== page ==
The term ‘tapu’ refers to a concept ever present in Tikanga. Established in Maori religious thought, the concept is inseparable from mana (Mead 30). The term relates to the idea of sacredness, respect and restriction (Te Ara). The ideals and values relating to tapu are no longer clear. Regardless, tapu is extremely significant and meaningful to Tikanga today. Closely linked to mana and therefore respect, it is important to consider tapu in an art/design context to prevent issues of cultural appropriation. As the values of tapu are not explicit, an artist or designer referencing Maori culture would have to research thoroughly to ensure their practice did not breach tapu.
Intellectual property and copyright laws are insufficient to address the misuse of taonga works due to the difference in Maori and Western ideas of ownership and property. What Westerners view as ownership, a concept we are largely familiar with, Kaitiakitanga view as responsibility, obligation and kinship (Waitangi Tribunal 34). Issues then arise when the Maori concept of ‘ownership’ does not fit with the conditions of copyright law, in particular having to be ‘written, recorded or fixed in some material form’ (Waitangi Tribunal 35). As a lot of mātauranga Maori is in the form of oral traditions this does not comply with conditions of copyright law.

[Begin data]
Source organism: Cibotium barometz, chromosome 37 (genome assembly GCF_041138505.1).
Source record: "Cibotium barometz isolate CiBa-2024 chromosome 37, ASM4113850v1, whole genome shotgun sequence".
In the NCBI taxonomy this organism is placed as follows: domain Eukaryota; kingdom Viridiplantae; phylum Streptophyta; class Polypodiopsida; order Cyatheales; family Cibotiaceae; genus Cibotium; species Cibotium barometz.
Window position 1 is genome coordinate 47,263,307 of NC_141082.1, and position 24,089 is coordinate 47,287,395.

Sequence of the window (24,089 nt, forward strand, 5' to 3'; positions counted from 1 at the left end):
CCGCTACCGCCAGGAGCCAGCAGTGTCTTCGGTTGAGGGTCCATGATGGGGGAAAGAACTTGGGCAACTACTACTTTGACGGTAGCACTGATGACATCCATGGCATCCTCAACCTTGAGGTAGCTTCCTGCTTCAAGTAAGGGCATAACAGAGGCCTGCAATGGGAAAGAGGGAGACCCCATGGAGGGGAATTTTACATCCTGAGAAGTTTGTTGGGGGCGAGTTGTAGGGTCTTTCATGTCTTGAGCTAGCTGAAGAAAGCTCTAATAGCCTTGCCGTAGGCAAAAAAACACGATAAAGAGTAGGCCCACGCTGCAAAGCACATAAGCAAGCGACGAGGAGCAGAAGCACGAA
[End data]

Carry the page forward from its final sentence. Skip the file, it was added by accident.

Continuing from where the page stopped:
Mead, Hirini Moko. Chapter 2: Ngā Pūtake o te Tikanga – Underlying Principles And Values. Tikanga Māori: Living By Māori Values. Aotearoa: Huia Publishers, 2003. 25-34. Print.
New Zealand. Waitangi Tribunal. Ko Aotearoa Tenei: Te Taumata Tuatahi : A Report into Claims Concerning New Zealand Law and Policy Affecting Maori Culture and Identity. Rep. N.p.: Legislation Direct, 2011. Print.
Te Ahukaramū Charles Royal. Te Ao Mārama – the natural world – Mana, tapu and mauri, Te Ara – the Encyclopedia of New Zealand, 22-Sep-12